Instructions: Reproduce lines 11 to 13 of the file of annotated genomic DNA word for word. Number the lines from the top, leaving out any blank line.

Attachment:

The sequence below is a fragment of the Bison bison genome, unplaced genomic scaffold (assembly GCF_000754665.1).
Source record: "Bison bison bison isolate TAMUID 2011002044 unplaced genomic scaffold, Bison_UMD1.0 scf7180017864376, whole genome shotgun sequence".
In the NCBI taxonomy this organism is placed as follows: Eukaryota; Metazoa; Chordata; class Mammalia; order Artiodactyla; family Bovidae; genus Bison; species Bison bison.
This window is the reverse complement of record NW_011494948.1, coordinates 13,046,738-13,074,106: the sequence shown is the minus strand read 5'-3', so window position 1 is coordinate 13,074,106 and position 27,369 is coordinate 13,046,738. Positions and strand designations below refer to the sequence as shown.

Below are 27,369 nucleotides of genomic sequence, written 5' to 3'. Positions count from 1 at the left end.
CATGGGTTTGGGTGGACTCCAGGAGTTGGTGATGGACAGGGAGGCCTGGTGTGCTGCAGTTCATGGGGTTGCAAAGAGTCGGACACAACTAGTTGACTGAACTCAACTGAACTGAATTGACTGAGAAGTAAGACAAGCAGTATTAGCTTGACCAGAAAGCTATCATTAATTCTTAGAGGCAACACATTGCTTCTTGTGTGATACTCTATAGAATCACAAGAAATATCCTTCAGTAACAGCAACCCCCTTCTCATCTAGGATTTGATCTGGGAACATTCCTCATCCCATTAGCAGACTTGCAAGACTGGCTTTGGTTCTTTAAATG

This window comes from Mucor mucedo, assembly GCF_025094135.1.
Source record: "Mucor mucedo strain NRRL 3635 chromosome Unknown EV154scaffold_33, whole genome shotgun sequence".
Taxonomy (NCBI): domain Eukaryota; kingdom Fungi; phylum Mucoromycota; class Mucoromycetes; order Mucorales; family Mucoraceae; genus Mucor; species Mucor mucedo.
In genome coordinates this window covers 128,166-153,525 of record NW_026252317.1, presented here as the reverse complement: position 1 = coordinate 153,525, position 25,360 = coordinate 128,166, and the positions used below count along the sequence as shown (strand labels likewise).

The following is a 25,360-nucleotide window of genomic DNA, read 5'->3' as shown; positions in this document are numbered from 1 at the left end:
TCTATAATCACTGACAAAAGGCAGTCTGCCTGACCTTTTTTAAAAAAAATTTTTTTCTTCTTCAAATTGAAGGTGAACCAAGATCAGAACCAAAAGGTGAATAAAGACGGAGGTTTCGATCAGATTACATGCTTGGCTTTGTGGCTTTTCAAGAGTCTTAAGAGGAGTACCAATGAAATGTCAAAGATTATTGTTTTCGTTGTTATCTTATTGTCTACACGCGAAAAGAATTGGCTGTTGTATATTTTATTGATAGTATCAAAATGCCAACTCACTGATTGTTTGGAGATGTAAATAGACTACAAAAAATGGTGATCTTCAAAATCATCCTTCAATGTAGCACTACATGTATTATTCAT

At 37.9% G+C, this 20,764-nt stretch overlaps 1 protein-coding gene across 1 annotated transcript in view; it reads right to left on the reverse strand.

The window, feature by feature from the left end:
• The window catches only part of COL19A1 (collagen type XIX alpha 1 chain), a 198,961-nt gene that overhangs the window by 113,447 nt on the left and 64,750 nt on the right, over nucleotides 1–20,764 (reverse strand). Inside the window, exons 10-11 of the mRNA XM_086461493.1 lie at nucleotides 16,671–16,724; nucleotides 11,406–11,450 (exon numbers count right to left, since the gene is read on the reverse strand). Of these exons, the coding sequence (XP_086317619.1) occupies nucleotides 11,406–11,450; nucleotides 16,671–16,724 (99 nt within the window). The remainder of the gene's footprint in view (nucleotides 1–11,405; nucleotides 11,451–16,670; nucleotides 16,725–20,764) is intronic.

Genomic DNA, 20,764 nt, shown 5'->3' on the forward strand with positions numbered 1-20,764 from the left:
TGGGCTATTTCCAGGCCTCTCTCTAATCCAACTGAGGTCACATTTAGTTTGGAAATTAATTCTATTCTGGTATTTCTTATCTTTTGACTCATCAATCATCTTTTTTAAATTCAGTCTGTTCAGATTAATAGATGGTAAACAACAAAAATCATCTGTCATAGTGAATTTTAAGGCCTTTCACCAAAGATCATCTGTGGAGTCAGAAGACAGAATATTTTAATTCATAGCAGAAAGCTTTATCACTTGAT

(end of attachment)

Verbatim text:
The following is a 25,360-nucleotide window of genomic DNA, read 5'->3' as shown; positions in this document are numbered from 1 at the left end:
TCTATAATCACTGACAAAAGGCAGTCTGCCTGACCTTTTTTAAAAAAAATTTTTTTCTTCTTCAAATTGAAGGTGAACCAAGATCAGAACCAAAAGGTGAATAAAGACGGAGGTTTCGATCAGATTACATGCTTGGCTTTGTGGCTTTTCAAGAGTCTTAAGAGGAGTACCAATGAAATGTCAAAGATTATTGTTTTCGTTGTTATCTTATTGTCTACACGCGAAAAGAATTGGCTGTTGTATATTTTATTGATAGTATCAAAATGCCAACTCACTGATTGTTTGGAGATGTAAATAGACTACAAAAAATGGTGATCTTCAAAATCATCCTTCAATGTAGCACTACATGTATTATTCAT

At 37.9% G+C, this 20,764-nt stretch overlaps 1 protein-coding gene across 1 annotated transcript in view; it reads right to left on the reverse strand.